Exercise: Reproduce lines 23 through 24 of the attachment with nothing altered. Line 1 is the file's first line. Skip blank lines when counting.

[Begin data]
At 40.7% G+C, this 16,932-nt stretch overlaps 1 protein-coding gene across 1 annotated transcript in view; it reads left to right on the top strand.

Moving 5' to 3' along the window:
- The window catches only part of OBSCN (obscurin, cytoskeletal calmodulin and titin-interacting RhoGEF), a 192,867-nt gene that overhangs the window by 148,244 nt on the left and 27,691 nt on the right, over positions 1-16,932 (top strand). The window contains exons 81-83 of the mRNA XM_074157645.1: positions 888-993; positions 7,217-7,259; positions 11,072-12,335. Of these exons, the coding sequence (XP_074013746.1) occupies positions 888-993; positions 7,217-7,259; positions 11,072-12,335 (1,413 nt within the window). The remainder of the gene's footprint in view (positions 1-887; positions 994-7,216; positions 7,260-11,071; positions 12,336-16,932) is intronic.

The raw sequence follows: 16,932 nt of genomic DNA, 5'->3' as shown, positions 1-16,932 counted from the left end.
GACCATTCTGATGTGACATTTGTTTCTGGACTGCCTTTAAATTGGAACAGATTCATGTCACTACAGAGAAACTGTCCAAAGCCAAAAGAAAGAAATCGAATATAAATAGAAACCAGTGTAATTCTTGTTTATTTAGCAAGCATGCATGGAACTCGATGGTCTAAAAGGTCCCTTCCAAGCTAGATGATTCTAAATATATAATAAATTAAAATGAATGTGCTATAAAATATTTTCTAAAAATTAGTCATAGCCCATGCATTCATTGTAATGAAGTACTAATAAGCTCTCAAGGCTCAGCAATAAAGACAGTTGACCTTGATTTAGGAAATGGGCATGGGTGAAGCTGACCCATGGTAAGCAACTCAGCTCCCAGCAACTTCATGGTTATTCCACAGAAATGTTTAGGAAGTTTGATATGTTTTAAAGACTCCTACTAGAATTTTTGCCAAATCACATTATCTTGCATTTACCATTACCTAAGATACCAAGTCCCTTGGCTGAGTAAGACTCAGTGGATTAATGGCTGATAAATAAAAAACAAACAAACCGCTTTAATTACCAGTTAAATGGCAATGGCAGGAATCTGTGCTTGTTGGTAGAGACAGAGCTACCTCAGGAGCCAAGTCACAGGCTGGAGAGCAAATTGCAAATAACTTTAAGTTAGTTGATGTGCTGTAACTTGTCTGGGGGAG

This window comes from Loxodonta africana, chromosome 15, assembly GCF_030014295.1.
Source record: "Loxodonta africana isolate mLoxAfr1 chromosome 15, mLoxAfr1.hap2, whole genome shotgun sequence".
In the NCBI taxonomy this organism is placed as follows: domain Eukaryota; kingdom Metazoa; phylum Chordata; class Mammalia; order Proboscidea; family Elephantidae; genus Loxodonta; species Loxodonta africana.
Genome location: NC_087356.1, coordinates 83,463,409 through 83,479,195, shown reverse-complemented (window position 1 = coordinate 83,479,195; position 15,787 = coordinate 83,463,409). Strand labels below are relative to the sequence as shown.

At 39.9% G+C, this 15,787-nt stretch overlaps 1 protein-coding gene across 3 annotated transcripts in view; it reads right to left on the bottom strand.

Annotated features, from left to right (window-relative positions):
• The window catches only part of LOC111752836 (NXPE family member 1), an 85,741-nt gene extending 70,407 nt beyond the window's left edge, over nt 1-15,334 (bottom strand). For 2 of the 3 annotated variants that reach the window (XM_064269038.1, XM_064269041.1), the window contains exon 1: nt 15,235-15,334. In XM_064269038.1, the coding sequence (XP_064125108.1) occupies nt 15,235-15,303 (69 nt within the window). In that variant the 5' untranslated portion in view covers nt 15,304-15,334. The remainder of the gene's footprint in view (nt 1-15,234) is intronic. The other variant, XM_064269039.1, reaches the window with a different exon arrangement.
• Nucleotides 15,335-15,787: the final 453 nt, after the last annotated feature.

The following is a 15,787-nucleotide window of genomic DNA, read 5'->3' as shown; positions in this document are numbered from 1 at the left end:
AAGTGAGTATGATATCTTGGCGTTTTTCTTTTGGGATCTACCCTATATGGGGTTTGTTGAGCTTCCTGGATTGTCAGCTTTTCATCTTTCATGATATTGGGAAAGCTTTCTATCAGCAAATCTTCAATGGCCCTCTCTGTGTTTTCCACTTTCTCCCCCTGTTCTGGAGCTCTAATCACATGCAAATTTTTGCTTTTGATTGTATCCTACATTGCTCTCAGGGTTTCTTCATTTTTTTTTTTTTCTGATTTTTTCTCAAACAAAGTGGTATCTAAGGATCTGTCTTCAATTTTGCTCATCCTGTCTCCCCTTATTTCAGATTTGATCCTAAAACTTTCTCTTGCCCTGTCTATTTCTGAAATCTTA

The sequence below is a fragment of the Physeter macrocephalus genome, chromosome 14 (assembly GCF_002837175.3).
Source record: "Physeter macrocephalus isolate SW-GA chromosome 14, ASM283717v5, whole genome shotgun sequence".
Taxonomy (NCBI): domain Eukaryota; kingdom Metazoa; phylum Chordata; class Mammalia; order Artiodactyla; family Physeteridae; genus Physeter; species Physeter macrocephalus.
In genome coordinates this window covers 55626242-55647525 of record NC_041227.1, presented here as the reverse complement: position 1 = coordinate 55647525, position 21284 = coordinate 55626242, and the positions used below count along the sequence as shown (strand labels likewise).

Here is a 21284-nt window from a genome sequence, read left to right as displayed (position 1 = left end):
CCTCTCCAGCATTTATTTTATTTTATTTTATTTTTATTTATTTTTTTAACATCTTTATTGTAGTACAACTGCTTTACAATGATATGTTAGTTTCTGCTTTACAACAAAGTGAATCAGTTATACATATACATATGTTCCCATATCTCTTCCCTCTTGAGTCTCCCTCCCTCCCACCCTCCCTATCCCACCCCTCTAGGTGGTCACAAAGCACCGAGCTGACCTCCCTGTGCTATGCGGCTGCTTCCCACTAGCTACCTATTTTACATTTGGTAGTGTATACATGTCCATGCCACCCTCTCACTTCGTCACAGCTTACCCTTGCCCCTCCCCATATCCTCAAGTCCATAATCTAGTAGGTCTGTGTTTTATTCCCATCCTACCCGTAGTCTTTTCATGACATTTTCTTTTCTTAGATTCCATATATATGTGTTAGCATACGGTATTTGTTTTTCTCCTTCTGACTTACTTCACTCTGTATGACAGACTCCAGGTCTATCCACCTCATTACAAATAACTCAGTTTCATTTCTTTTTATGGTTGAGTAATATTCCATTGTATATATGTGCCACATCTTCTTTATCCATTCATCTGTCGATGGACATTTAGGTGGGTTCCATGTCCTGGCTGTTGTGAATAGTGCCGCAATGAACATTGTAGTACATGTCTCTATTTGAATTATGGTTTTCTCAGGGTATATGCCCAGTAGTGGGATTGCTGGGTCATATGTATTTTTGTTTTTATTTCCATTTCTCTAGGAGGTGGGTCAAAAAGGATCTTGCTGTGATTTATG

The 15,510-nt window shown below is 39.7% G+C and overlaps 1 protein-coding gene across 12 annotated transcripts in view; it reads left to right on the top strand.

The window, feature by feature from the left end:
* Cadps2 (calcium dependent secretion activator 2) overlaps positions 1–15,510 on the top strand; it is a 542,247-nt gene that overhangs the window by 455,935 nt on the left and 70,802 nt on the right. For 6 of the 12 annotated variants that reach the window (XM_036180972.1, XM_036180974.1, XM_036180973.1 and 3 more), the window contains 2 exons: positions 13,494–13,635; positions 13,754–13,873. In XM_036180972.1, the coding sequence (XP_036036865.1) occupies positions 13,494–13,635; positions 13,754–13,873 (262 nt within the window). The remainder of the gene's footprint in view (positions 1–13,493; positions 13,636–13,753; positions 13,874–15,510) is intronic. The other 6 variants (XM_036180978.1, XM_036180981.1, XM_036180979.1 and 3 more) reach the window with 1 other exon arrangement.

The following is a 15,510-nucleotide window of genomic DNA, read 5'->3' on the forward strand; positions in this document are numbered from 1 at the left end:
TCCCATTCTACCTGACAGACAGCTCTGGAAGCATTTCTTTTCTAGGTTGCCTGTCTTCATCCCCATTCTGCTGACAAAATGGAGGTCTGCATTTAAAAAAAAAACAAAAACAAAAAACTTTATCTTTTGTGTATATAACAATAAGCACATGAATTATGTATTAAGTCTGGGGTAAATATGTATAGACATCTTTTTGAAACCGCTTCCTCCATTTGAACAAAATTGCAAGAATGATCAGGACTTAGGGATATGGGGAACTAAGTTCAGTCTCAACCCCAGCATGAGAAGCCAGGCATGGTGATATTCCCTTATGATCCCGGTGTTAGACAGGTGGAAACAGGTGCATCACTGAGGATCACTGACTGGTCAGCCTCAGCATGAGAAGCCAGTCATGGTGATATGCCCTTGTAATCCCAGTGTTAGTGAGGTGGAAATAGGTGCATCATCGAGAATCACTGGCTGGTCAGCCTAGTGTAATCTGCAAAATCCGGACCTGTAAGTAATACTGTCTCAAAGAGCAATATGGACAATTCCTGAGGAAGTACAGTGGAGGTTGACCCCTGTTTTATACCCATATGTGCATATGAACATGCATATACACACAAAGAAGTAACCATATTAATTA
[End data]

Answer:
The window, feature by feature from the left end:
* Cadps2 (calcium dependent secretion activator 2) overlaps positions 1–15,510 on the top strand; it is a 542,247-nt gene that overhangs the window by 455,935 nt on the left and 70,802 nt on the right. For 6 of the 12 annotated variants that reach the window (XM_036180972.1, XM_036180974.1, XM_036180973.1 and 3 more), the window contains 2 exons: positions 13,494–13,635; positions 13,754–13,873. In XM_036180972.1, the coding sequence (XP_036036865.1) occupies positions 13,494–13,635; positions 13,754–13,873 (262 nt within the window). The remainder of the gene's footprint in view (positions 1–13,493; positions 13,636–13,753; positions 13,874–15,510) is intronic. The other 6 variants (XM_036180978.1, XM_036180981.1, XM_036180979.1 and 3 more) reach the window with 1 other exon arrangement.